generations 1.0.1

A simple utility for running generation-based simulations in Rust

generations

Generations is a utility library for running generation-based simulations, such as Conway's Game of Life, other cellular automata, and genetic algorithms. Its purpose is to make it unnecessary to allocate new model structures with each generation; instead, two generations instances are stored in a [Generations] struct, one of which is always considered the visible "current" generation.

Example

In this example, our system is an array of integers. With each subsequent generation, the values in the array are the sum of the original value and its two neighbors. For simplicity, we ignore the first and last element.

For example:

[0  1  0  1  1  -1 -1  0]
[0  1  2  2  1  -1 -2  0]
[0  3  5  5  2  -2 -3  0]
[0  8  13 12 5  -3 -5  0]
[0  21 33 30 14 -3 -8  0]
use generations::Generations;

// Our model type is a vector. Any type that implements the `Clearable`
// trait can be used as a model; this includes all std data structures.
let initial_state = vec![0, 1, 0, 1, 1, -1, -1, 0];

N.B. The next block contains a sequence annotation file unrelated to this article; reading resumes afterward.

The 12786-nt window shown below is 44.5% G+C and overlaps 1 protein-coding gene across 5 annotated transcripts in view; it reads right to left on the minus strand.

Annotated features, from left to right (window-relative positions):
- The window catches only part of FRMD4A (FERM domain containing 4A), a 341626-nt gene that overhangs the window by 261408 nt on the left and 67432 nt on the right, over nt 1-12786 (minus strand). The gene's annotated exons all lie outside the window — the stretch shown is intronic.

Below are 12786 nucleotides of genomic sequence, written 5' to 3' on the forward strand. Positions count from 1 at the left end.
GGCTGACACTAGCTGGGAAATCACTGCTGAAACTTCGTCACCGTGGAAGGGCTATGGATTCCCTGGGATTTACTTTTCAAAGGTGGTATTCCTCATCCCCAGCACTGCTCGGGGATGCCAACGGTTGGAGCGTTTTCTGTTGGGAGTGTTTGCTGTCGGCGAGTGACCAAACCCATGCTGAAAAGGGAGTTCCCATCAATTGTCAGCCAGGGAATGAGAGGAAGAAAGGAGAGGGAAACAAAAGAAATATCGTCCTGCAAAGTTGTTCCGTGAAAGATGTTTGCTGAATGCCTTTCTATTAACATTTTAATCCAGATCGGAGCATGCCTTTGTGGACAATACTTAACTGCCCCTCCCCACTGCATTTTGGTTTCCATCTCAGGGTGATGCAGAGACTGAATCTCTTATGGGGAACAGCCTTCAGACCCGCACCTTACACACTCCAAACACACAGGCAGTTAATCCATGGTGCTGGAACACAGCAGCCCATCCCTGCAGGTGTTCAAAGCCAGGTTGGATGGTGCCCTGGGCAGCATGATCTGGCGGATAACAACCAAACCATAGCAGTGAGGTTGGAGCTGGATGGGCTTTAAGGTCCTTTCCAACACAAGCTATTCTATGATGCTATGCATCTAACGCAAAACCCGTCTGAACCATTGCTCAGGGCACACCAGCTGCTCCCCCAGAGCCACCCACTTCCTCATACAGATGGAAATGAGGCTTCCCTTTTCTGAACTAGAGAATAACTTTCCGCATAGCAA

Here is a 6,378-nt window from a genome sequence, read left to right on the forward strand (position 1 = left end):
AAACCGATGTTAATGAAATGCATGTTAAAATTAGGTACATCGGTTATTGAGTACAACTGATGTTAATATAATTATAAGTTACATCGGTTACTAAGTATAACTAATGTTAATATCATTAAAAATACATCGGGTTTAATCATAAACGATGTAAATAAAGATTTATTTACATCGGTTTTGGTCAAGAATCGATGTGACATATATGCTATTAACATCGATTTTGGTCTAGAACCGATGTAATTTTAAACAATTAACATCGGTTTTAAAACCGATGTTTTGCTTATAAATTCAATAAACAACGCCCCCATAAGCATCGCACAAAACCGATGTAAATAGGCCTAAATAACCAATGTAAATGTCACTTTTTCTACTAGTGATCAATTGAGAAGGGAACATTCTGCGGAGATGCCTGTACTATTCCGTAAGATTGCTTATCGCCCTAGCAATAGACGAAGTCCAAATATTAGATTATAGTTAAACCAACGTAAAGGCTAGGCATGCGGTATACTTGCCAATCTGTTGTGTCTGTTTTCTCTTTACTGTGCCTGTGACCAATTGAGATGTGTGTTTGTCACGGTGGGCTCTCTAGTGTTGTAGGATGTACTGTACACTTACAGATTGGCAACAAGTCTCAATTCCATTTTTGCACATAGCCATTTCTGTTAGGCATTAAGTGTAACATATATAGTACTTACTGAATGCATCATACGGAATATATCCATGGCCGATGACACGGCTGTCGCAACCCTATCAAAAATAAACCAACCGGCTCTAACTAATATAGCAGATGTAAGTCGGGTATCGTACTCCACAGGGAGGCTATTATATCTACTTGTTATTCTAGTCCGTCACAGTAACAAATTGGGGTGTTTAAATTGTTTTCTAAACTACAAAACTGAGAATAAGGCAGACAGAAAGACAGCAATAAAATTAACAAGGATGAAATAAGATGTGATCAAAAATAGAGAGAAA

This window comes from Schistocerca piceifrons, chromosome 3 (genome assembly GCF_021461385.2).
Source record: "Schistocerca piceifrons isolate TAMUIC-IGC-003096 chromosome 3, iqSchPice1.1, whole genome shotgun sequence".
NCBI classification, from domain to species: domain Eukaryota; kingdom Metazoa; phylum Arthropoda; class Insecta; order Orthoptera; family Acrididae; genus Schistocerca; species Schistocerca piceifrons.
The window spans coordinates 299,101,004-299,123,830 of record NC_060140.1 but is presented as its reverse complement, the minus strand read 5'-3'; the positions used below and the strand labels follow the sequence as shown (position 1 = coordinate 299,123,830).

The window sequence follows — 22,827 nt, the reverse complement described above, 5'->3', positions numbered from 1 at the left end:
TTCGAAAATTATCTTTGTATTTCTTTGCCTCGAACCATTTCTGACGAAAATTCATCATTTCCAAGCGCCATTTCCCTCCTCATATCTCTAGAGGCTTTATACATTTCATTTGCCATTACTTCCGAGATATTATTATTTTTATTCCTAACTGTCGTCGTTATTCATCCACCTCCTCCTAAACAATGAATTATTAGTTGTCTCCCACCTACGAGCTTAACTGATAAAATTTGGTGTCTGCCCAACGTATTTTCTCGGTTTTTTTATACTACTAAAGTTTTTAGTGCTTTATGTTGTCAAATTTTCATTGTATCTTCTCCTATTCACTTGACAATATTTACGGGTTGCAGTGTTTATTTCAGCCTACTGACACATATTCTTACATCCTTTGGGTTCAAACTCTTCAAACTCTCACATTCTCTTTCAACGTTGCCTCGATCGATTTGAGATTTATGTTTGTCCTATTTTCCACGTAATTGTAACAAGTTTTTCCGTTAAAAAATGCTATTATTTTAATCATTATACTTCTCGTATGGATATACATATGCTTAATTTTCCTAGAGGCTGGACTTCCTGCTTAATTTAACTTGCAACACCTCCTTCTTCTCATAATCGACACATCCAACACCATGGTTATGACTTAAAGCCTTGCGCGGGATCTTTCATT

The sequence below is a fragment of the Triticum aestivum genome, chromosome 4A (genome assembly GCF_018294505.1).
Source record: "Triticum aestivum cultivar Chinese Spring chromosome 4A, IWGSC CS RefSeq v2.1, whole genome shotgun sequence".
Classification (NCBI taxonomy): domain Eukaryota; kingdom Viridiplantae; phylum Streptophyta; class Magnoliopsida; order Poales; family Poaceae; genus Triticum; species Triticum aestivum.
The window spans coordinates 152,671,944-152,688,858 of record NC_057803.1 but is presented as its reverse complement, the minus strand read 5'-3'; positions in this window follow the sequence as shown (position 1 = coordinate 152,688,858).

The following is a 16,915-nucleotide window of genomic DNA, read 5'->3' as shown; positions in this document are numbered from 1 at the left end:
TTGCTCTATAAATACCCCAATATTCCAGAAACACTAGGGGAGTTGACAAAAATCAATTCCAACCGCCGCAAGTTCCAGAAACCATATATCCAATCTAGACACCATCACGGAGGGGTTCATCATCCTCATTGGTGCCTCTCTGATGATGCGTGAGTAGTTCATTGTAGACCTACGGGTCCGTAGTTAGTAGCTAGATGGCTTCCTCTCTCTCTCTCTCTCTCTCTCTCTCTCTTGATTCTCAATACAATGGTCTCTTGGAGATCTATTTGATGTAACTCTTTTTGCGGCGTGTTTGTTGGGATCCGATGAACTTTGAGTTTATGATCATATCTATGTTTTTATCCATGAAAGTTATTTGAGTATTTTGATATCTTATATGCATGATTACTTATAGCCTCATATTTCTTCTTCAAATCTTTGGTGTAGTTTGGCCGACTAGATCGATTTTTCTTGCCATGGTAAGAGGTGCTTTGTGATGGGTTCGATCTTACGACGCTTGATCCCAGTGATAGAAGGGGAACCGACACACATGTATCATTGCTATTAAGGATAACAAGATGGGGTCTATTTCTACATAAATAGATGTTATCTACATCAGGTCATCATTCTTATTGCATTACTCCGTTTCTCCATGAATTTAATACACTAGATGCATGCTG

// A Generations instance stores our model, plus some scratch space to
// use as the next generation each step. When stepped, the new generation is
// written to this scratch space, which then becomes the current generation
// while the previous generation becomes the new scratch space.
let gens = Generations::new_defaulted(initial_state);

// A Simulation combines a Generations instance with a rule to apply with
// each step of the simulation
let mut sim = gens.with_rule(move |current_gen, next_gen| {
    if let Some(&first) = current_gen.first() {
        next_gen.push(first);
    }

    for window in current_gen.windows(3) {
        next_gen.push(window[0] + window[1] + window[2]);
    }

    if current_gen.len() > 1 {
        next_gen.push(*current_gen.last().unwrap())
    }
});

assert_eq!(sim.current(), &[0, 1, 0, 1, 1, -1, -1, 0]);
sim.step();
assert_eq!(sim.current(), &[0, 1, 2, 2, 1, -1, -2, 0]);
sim.step();
assert_eq!(sim.current(), &[0, 3, 5, 5, 2, -2, -3, 0]);
sim.step();
assert_eq!(sim.current(), &[0, 8, 13, 12, 5, -3, -5, 0]);
sim.step();
assert_eq!(sim.current(), &[0, 21, 33, 30, 14, -3, -8, 0]);